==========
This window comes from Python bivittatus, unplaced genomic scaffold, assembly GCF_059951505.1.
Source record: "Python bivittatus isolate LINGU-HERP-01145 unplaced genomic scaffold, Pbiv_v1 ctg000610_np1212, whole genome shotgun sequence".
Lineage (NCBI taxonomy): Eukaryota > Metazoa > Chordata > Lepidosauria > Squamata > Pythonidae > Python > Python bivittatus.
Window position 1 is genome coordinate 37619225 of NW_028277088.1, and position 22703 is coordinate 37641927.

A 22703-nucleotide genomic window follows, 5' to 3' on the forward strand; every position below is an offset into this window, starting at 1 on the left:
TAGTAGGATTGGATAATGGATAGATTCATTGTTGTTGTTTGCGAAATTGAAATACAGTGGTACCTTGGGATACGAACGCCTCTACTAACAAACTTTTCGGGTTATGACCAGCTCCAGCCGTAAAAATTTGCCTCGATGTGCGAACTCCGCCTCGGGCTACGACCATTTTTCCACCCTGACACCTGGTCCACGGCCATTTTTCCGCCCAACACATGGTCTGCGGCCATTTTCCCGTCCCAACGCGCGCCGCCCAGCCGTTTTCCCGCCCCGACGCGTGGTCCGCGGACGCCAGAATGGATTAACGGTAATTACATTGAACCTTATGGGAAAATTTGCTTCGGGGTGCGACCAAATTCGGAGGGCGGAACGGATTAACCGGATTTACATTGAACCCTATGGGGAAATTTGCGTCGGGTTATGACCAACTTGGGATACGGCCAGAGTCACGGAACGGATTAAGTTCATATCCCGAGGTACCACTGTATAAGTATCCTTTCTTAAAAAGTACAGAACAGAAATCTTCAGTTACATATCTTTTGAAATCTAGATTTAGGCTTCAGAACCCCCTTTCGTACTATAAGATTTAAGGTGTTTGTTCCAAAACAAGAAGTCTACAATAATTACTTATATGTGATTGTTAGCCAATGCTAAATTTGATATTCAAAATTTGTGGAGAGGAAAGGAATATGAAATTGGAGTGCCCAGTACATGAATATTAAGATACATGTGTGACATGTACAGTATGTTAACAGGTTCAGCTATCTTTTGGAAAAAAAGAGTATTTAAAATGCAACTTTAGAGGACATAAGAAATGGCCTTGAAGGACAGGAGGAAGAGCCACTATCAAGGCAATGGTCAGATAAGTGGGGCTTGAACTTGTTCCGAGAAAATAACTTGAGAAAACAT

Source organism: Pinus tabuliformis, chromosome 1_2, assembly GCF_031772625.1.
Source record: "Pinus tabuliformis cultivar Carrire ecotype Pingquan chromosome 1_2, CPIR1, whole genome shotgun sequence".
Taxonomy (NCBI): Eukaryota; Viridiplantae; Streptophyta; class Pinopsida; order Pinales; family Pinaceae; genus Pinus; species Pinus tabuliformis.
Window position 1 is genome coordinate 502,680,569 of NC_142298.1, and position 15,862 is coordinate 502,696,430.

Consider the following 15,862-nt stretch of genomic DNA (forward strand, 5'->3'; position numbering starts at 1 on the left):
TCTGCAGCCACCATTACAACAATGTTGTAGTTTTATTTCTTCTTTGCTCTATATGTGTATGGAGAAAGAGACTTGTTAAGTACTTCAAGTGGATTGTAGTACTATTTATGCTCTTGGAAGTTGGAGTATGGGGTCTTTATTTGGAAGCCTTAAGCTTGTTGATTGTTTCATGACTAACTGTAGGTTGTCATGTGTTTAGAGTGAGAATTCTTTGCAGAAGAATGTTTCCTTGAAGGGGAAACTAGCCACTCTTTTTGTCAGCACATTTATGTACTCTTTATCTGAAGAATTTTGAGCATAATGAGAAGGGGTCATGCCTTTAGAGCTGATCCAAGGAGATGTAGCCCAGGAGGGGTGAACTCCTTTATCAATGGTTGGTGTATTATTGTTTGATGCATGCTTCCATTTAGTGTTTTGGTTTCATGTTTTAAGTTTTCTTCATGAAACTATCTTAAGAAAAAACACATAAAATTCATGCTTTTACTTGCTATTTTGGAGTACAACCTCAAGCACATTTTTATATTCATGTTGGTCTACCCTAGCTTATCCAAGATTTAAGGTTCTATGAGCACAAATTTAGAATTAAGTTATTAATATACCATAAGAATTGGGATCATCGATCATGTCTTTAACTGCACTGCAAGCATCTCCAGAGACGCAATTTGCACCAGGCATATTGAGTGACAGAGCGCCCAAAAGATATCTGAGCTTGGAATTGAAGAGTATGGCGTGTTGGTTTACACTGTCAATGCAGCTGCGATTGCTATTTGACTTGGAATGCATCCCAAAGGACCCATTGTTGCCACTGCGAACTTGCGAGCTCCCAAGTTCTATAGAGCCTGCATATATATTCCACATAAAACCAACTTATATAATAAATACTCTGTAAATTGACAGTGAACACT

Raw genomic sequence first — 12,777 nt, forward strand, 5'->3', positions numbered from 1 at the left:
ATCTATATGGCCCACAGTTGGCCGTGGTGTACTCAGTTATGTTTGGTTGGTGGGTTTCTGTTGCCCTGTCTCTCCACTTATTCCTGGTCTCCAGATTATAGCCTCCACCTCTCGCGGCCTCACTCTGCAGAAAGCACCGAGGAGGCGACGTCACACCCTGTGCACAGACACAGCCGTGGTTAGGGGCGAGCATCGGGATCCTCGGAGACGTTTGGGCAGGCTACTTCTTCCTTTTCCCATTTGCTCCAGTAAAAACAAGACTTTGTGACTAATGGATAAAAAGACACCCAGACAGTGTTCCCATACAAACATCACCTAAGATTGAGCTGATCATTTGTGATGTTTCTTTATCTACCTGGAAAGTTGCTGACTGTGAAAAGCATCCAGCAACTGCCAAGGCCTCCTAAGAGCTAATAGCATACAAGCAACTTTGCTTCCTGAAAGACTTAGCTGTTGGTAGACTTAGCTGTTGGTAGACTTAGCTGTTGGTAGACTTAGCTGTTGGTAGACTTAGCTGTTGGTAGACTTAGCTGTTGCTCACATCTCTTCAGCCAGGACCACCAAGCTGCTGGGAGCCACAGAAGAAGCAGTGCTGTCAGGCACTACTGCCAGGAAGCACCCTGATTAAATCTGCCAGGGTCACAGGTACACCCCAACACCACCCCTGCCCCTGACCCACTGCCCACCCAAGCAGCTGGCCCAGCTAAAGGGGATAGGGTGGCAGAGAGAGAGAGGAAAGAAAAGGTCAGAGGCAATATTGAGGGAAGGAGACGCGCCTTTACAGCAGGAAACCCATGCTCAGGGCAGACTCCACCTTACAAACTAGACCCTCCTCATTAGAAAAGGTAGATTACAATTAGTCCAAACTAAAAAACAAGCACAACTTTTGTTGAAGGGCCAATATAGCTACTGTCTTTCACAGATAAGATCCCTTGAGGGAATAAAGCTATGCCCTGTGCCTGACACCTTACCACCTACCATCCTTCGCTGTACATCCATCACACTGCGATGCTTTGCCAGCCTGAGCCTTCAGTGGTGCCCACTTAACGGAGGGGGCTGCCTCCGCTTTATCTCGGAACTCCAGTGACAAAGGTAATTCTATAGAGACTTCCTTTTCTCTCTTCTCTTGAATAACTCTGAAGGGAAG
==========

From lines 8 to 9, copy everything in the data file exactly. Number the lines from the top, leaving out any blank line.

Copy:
Source record: "Pinus tabuliformis cultivar Carrire ecotype Pingquan chromosome 1_2, CPIR1, whole genome shotgun sequence".
Taxonomy (NCBI): Eukaryota; Viridiplantae; Streptophyta; class Pinopsida; order Pinales; family Pinaceae; genus Pinus; species Pinus tabuliformis.